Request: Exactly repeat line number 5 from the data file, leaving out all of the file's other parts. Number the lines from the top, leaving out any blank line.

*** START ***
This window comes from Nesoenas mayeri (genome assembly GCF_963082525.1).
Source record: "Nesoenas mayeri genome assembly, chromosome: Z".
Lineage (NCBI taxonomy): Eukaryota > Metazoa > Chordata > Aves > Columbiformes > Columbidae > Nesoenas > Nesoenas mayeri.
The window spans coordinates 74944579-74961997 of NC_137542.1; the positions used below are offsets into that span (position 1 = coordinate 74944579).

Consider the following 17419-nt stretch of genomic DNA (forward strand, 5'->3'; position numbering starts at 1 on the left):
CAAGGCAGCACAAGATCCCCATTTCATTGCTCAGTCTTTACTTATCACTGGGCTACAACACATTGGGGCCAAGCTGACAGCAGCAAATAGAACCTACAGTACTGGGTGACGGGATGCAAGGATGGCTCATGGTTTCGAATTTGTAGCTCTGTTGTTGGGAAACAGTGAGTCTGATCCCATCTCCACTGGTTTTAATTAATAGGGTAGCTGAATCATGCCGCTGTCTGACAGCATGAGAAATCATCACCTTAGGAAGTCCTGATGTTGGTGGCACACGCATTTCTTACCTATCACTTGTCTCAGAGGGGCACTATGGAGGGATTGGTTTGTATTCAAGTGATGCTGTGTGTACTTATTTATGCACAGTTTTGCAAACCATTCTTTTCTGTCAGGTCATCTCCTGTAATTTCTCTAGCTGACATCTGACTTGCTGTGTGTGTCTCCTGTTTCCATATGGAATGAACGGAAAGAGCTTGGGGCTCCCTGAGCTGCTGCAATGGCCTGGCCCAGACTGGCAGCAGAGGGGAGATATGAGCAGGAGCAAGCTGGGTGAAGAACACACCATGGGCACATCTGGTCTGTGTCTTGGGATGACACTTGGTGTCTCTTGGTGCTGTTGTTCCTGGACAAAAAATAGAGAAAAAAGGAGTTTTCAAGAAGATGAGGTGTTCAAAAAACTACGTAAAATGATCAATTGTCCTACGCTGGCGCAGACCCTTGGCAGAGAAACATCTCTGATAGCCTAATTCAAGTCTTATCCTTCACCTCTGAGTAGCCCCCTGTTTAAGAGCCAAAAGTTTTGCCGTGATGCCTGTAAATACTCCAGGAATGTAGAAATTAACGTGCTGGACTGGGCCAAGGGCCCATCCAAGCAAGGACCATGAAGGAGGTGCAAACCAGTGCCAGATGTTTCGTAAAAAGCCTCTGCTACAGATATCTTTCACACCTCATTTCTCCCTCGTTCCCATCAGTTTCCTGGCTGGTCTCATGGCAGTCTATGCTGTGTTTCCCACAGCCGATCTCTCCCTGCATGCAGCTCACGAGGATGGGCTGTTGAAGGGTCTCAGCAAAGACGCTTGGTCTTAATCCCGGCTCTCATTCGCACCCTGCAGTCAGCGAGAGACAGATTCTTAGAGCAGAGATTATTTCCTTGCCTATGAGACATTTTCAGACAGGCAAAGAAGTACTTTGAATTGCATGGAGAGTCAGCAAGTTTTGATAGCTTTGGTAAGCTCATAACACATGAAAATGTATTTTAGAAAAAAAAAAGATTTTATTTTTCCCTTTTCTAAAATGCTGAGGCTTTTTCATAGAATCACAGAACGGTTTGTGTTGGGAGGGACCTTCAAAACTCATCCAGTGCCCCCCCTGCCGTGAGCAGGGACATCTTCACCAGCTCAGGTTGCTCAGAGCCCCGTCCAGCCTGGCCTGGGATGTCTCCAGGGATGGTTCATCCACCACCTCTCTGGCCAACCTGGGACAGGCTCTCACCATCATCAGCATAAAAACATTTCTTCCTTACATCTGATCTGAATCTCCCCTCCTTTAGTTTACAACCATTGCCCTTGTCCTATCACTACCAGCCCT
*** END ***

Consider the following 17419-nt stretch of genomic DNA (forward strand, 5'->3'; position numbering starts at 1 on the left):